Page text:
re bottling hype (now, october 3-9). Besides the shoddy treatment of employees, the water bottling factory in which I worked this past summer really blew in terms of regulations and labelling.
In short, the amount of bacteria in bottled water may be caused not only by the contents of the water at source, but also by the shoddy bottling process that allows extended exposure to airborne particles.
Never once in my time did I see a safety inspector tour the grounds, which goes to show that the programs aren't in place to ensure workplace safety or clean drinking water.
I never did find out where that "natural" source we were supposedly getting the water from was either.
Carolyn Tripp, Toronto
Hysteria against Muslims
Thanks for providing coverage of Mahmoud Jaballah (NOW, September 26-October 2). Unfortunately, there are numerous questions that were not raised by your story.
CSIS has no new evidence against Jaballah, only a new interpretation of old facts that have already been declared unsound by a Canadian judge!
Why is Interpol treated as if it were some sort of official agency, when in fact it is an unaccountable police club that any country can submit a warrant to, regardless of that country's human rights abuse record?
NOW states that there is a fairly scary 21-page document of public facts about Mr. Jaballah, but your reporter was not in court last winter to see each and every item in that report collapse under the logic of thorough cross-examination.
We need to get beyond the hysteria being whipped up against Muslims.
Matthew Behrens, Toronto
Naomi a jewel
George Perry's take on the Naomi Klein appearance (NOW, October 3-9) missed the entire point.
We as Canadians should hold our heads high and be proud that one of our own has become a world leader in the fight against globalization. One can only hope that people like Perry will read her books and articles that have readers worldwide and finally get it.
Warren Brubacher, Toronto
Giving Greens the thumb
NOW does its readers a disservice in profiling only the Ontario PC, Liberals and NDP in the News Insight page (NOW, September 26-October 2).
The Greens surpassed the Ontario NDP in two by-elections last year and came within several percentage points in the Dufferin-Peel-Wellington-Grey and Nipissing by-elections, although we are listed at only 1 per cent in a recent poll.
NOW does a great job reporting on lesser-known but promising bands, books, theatre and restaurants, so why are only old guard parties covered?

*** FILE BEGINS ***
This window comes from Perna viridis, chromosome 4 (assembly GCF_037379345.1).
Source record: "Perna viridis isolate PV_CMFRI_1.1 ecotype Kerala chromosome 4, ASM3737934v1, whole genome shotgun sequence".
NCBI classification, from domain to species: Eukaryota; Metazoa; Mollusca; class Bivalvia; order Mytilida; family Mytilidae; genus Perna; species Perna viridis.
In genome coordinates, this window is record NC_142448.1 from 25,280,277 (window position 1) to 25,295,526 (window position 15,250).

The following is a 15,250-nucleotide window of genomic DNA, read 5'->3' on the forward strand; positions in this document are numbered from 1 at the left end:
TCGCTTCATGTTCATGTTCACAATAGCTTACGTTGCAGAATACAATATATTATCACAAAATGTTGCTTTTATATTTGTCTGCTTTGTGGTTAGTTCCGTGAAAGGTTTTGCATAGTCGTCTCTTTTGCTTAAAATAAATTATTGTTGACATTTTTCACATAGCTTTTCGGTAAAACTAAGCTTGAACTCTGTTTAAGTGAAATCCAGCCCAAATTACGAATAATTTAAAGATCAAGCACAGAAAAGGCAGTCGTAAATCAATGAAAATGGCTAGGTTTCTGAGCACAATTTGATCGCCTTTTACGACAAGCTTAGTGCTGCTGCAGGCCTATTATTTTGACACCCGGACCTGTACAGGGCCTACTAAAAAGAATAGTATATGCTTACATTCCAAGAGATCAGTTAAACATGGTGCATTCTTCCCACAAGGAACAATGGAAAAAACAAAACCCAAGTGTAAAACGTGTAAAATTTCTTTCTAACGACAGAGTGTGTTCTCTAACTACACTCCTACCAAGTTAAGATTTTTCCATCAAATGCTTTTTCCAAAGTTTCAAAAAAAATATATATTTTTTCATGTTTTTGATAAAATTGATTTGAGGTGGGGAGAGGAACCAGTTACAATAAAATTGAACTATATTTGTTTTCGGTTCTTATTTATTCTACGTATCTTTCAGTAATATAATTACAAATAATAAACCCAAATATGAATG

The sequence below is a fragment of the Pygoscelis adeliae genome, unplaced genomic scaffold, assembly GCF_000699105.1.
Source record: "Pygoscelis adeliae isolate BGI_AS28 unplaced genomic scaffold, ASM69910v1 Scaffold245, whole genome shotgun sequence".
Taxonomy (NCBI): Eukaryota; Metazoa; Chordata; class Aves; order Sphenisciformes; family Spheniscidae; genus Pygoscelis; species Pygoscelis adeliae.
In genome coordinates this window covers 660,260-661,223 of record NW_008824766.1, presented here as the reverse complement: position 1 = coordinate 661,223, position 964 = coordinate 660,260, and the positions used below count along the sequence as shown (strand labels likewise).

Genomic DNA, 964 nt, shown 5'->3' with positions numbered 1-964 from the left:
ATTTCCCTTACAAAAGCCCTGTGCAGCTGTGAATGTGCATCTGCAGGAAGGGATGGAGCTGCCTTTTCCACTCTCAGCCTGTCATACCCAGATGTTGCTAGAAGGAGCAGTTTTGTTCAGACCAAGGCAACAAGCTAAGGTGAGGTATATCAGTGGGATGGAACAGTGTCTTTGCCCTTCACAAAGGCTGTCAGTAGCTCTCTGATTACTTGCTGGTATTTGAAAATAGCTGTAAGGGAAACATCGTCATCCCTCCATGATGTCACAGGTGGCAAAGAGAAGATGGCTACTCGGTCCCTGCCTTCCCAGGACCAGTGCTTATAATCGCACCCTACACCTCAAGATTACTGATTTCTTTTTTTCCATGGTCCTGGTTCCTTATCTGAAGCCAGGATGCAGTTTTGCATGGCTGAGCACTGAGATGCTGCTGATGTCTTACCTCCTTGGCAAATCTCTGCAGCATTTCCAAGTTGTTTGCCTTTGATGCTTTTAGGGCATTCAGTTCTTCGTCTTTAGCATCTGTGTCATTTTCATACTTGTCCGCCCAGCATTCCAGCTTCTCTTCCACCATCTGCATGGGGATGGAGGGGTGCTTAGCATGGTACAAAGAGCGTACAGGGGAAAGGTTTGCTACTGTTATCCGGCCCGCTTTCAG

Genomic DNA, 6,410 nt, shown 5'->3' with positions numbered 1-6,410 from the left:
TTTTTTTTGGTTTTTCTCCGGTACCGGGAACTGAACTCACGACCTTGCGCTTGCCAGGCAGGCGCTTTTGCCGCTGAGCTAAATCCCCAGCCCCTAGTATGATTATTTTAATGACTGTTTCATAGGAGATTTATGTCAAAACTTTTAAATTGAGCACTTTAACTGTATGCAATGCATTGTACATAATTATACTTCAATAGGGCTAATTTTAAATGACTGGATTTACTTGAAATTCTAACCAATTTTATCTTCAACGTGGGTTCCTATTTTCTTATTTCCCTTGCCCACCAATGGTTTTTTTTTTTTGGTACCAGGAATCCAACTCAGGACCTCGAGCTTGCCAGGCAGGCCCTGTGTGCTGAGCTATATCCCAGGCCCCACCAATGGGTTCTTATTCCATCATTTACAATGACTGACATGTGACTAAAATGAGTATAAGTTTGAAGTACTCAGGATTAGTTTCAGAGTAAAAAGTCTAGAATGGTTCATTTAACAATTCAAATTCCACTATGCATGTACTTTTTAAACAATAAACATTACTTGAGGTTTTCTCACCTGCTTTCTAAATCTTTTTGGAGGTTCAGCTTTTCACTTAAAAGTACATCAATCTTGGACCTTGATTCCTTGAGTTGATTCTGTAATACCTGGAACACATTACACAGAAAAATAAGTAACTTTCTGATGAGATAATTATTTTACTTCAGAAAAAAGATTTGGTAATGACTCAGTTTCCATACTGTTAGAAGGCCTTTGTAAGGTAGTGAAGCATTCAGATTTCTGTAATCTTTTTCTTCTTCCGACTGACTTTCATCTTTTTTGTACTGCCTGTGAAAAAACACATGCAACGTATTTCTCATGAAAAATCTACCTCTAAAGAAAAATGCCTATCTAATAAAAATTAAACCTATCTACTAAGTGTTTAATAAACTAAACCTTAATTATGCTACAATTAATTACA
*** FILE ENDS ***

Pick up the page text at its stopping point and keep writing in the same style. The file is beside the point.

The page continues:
Frank de Jong, leader
Green Party of Ontario
Revisiting Tent City
I had the opportunity to cycle by the former Tent City location today and was astounded at the security "precautions" being taken by Home Depot.
If people thought the area looked bad (un-Toronto) before, it has the appearance of a gulag now!
Private security guards circle the perimeter, with the remains of people's housing / belongings in the background.
Even the trees between the Martin-Goodman Trail and the fence have been cut down, presumably to prevent scaling the heightened fencing.
The next municipal election can't come soon enough, and with it, hopefully, a fresh perspective on the reasons for our problems of segregation and homelessness.
Doug Dent, Toronto
Porn in advertising
I just wanted to say bravo to Finn Harvor for writing such an honest article on the problem of pornography in our society (NOW, September 26-October 2).
I Say No To Porn hit the nail right on the head. Sexually explicit advertisements and commercials are rarely put in the same category as pornography, though that is exactly what they are.
Shaina Burgess, Toronto
Perlich a pinhead
how nice of tim perlich to pronounce the Silver Dollar and the Toronto blues scene dead (October 3-9).
If the scene is suffering, surely NOW must shoulder some of the blame. After all, if you had hired someone with even the slightest idea of what blues is instead of the angry, anal and socially dysfunctional dolt Perlich, perhaps clubs like the Silver Dollar would draw better crowds.
Perlich wouldn't know real blues if it fell on his pointy little head.
Al Kirkcaldy, Peterborough
re John Harkness's review of Moonlight Mile (NOW, September 26-October 2).
Moonlight Mile should be taken on its merits as an artful, expressive and touching film, not as an Oscar-hungry, star-studded schlock factory.
The first two paragraphs are not even dedicated to a critique of the film, but to a complaint about the weather and a down mood.
Who cares if Susan Sarandon has three films opening in the space of two weeks? Who cares that the Rolling Stones' Moonlight Mile was never a single and could therefore not be in a juke box?
This movie matters enough to receive a decent review rather than a regurgitation of the review written during the film festival mixed with silly observations.
Krysta Massey , Toronto
Out with MuchMusic crowd
Each week I read now hoping that you might have freshened up My Style by sending the photographers and writers outside the Kensington- Queen-Yonge corridor. How about taking a look at some older, confident, smashing-looking women and men for a change, and give us a rest from the MuchMusic crowd?
Ruth Warner, Toronto